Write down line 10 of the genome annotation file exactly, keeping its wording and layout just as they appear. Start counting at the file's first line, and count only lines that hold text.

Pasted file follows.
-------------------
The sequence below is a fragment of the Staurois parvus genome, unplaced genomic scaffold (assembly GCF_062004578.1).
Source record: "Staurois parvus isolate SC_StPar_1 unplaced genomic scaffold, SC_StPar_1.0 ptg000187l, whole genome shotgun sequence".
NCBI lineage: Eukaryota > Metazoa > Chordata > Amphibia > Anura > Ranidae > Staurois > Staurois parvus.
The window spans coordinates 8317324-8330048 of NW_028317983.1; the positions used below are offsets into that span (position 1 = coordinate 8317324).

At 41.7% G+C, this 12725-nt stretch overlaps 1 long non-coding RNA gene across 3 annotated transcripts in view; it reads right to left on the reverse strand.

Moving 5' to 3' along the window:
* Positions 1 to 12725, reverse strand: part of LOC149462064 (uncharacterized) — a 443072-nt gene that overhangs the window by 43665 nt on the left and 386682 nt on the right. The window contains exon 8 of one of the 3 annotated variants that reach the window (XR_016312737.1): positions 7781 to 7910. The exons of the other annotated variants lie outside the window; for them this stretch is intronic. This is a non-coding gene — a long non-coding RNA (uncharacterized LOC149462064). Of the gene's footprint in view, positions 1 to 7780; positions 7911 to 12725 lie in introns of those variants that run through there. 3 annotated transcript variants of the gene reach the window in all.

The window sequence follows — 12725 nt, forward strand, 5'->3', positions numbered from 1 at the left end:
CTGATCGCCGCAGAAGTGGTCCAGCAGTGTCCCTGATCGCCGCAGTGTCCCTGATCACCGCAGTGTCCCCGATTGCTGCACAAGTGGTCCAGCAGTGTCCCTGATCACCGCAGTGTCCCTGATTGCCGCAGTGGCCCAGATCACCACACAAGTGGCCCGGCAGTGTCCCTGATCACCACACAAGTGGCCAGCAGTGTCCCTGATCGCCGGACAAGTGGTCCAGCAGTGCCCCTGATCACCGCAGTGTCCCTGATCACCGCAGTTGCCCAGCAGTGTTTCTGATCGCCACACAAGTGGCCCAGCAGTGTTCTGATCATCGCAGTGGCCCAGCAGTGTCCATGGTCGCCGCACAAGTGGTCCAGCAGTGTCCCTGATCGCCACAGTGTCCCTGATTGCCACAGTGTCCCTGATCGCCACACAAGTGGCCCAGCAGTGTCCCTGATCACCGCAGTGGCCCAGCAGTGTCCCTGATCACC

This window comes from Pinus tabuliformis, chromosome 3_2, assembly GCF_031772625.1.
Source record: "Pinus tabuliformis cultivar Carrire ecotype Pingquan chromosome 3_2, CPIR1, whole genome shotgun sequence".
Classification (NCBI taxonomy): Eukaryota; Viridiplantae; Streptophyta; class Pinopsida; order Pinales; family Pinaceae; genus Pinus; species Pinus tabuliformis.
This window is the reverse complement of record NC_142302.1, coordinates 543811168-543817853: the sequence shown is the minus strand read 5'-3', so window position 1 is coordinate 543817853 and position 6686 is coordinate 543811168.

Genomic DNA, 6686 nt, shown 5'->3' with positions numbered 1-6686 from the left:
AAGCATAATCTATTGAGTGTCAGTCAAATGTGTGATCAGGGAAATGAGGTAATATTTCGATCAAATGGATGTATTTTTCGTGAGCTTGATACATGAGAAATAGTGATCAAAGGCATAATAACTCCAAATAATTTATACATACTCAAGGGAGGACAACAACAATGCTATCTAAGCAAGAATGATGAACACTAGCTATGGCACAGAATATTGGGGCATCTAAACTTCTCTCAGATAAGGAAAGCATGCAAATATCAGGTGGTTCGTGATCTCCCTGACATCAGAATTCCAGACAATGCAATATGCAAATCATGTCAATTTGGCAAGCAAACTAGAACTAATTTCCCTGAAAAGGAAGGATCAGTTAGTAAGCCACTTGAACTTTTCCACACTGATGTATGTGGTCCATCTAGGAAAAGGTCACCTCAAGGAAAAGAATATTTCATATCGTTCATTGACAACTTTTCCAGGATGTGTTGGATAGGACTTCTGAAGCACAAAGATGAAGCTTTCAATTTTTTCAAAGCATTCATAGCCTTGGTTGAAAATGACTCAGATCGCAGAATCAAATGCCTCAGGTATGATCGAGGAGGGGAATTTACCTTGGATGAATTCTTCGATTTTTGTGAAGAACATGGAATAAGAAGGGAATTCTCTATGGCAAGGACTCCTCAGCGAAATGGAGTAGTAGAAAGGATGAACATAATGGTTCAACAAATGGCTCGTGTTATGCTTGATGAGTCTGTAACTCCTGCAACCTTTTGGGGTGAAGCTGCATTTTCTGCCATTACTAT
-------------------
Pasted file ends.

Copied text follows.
This window comes from Pinus tabuliformis, chromosome 3_2, assembly GCF_031772625.1.